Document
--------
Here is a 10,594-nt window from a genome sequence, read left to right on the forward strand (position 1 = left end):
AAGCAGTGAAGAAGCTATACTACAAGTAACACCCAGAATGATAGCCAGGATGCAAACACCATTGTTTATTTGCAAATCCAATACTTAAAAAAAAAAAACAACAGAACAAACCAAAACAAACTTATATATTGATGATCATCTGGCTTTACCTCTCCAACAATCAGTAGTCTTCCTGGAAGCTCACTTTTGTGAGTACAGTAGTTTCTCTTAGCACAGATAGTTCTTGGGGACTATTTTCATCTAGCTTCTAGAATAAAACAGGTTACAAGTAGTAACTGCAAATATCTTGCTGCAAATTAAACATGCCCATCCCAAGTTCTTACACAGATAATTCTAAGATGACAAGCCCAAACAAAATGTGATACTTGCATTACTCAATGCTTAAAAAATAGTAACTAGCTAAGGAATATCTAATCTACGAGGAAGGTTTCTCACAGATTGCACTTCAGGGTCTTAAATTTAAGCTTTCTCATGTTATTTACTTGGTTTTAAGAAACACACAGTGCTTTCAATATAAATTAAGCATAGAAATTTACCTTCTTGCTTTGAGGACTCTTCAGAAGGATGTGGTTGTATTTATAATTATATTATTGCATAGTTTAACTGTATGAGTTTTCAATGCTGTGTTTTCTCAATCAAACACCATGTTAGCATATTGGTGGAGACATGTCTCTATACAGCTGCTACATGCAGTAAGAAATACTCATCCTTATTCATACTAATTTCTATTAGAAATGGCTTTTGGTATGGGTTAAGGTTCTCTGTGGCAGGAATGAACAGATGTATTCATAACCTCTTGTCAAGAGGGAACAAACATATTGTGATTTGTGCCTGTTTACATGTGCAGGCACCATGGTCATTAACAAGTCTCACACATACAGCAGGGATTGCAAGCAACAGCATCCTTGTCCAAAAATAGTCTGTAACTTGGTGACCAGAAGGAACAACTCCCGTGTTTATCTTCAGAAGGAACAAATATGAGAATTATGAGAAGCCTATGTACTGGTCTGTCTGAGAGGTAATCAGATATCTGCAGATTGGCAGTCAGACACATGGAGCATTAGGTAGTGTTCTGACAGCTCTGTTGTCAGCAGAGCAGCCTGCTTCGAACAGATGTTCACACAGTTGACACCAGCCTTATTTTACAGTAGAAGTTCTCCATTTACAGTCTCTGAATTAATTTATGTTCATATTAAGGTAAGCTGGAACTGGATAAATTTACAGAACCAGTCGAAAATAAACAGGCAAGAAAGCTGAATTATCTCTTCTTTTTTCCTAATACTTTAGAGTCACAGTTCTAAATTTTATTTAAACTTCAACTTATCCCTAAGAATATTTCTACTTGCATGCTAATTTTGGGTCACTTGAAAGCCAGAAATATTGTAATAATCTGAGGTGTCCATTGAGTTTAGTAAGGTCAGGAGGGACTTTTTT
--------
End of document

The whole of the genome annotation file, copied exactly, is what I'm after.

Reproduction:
Here is a 10,594-nt window from a genome sequence, read left to right on the forward strand (position 1 = left end):
AAGCAGTGAAGAAGCTATACTACAAGTAACACCCAGAATGATAGCCAGGATGCAAACACCATTGTTTATTTGCAAATCCAATACTTAAAAAAAAAAAACAACAGAACAAACCAAAACAAACTTATATATTGATGATCATCTGGCTTTACCTCTCCAACAATCAGTAGTCTTCCTGGAAGCTCACTTTTGTGAGTACAGTAGTTTCTCTTAGCACAGATAGTTCTTGGGGACTATTTTCATCTAGCTTCTAGAATAAAACAGGTTACAAGTAGTAACTGCAAATATCTTGCTGCAAATTAAACATGCCCATCCCAAGTTCTTACACAGATAATTCTAAGATGACAAGCCCAAACAAAATGTGATACTTGCATTACTCAATGCTTAAAAAATAGTAACTAGCTAAGGAATATCTAATCTACGAGGAAGGTTTCTCACAGATTGCACTTCAGGGTCTTAAATTTAAGCTTTCTCATGTTATTTACTTGGTTTTAAGAAACACACAGTGCTTTCAATATAAATTAAGCATAGAAATTTACCTTCTTGCTTTGAGGACTCTTCAGAAGGATGTGGTTGTATTTATAATTATATTATTGCATAGTTTAACTGTATGAGTTTTCAATGCTGTGTTTTCTCAATCAAACACCATGTTAGCATATTGGTGGAGACATGTCTCTATACAGCTGCTACATGCAGTAAGAAATACTCATCCTTATTCATACTAATTTCTATTAGAAATGGCTTTTGGTATGGGTTAAGGTTCTCTGTGGCAGGAATGAACAGATGTATTCATAACCTCTTGTCAAGAGGGAACAAACATATTGTGATTTGTGCCTGTTTACATGTGCAGGCACCATGGTCATTAACAAGTCTCACACATACAGCAGGGATTGCAAGCAACAGCATCCTTGTCCAAAAATAGTCTGTAACTTGGTGACCAGAAGGAACAACTCCCGTGTTTATCTTCAGAAGGAACAAATATGAGAATTATGAGAAGCCTATGTACTGGTCTGTCTGAGAGGTAATCAGATATCTGCAGATTGGCAGTCAGACACATGGAGCATTAGGTAGTGTTCTGACAGCTCTGTTGTCAGCAGAGCAGCCTGCTTCGAACAGATGTTCACACAGTTGACACCAGCCTTATTTTACAGTAGAAGTTCTCCATTTACAGTCTCTGAATTAATTTATGTTCATATTAAGGTAAGCTGGAACTGGATAAATTTACAGAACCAGTCGAAAATAAACAGGCAAGAAAGCTGAATTATCTCTTCTTTTTTCCTAATACTTTAGAGTCACAGTTCTAAATTTTATTTAAACTTCAACTTATCCCTAAGAATATTTCTACTTGCATGCTAATTTTGGGTCACTTGAAAGCCAGAAATATTGTAATAATCTGAGGTGTCCATTGAGTTTAGTAAGGTCAGGAGGGACTTTTTT